You Can Do Magic

By | June 22, 2013

Magic is not limited to those who pore over dusty tomes. Any character in the Infinite Earths Roleplaying Game can tap into magical forces in a variety of ways.

Players combine Fighting Style, Vocation and Persona to make their own personalized class during character creation. Four Fighting Styles use Mana to power magical attacks in combat: the Battlecaster, who combines martial skill with magical might; the Mystic, who uses the natural elements already present on the battlefield for zone control; the Summoner, who draws fantastic creatures into battle by his side, and the Wizard, the classic enrobed spellslinger. Multiple Vocations offer Players the opportunity to shape magical energies through skills to craft rituals (Ritualist), potions (Alchemist), trinkets and magical arms and armor (Enchanter). The Persona role, which governs social interaction, is the only role that does not contain innately magical abilities (though that hasn’t stopped some playtesters from describing their charming demeanors as … well, charms).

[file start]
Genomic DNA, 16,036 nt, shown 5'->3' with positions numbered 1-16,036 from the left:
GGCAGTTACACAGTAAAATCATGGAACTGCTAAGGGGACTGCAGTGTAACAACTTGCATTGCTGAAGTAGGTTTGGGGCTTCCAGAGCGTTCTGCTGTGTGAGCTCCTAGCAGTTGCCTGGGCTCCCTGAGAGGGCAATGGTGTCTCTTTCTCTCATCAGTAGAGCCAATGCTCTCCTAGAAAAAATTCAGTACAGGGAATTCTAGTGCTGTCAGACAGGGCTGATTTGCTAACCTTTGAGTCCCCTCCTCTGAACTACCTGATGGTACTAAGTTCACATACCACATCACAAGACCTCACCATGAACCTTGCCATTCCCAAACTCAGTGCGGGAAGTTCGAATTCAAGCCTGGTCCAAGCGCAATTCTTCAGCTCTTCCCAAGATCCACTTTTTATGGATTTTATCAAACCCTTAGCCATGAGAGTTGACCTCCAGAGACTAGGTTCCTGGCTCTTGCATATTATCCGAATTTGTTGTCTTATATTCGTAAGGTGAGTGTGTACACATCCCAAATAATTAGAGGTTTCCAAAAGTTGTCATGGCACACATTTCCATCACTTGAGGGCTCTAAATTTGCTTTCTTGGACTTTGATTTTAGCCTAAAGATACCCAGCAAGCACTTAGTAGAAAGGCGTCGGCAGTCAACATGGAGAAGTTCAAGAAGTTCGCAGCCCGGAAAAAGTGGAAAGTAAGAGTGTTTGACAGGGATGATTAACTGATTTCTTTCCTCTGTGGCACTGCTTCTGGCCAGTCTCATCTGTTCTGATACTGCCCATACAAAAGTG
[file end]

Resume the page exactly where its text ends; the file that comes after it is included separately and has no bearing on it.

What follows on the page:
Players can combine the three roles however they wish, allowing for a wide range of magical and nonmagical options. But a single Character cannot master all forms of magic in Infinite Earths to maintain different flavors for different spellcasters.  One of our major considerations in developing the magic system has been ensuring that there is no “single way to play,” which would offer players the illusion of choice but would in fact just be trapping them into weaker power levels.

Here are a few examples of how roles can be combined in different ways to make different types of magical Characters:

  • Warrior-Ritualist:  Two-handed weapon user who casts long rituals to communicate with the great beyond, scry, teleport or use other powerful magic.
  • Summoner-Clergy:  Church leader who can call on angels or demons in combat, depending on the nature of worship.
  • Wizard-Scholar:  The classic sage, a Knowledge seeker who wields arcane power and draws the elements down to destroy enemies.
  • Guardian-Alchemist:  Sword-and-shield fighter who brews potions, oils, elixirs or even poisons to give an edge in battle.
  • Battlecaster-Crafter:  Crafts weapons and uses those weapons to channel magic, delivering spells and bypassing opponents’ magical defenses.
  • Dervish-Enchanter:  Two-weapon fighter who enchants a variety of weapons with different magic to ensure the right weapon for the right opponent is always at hand.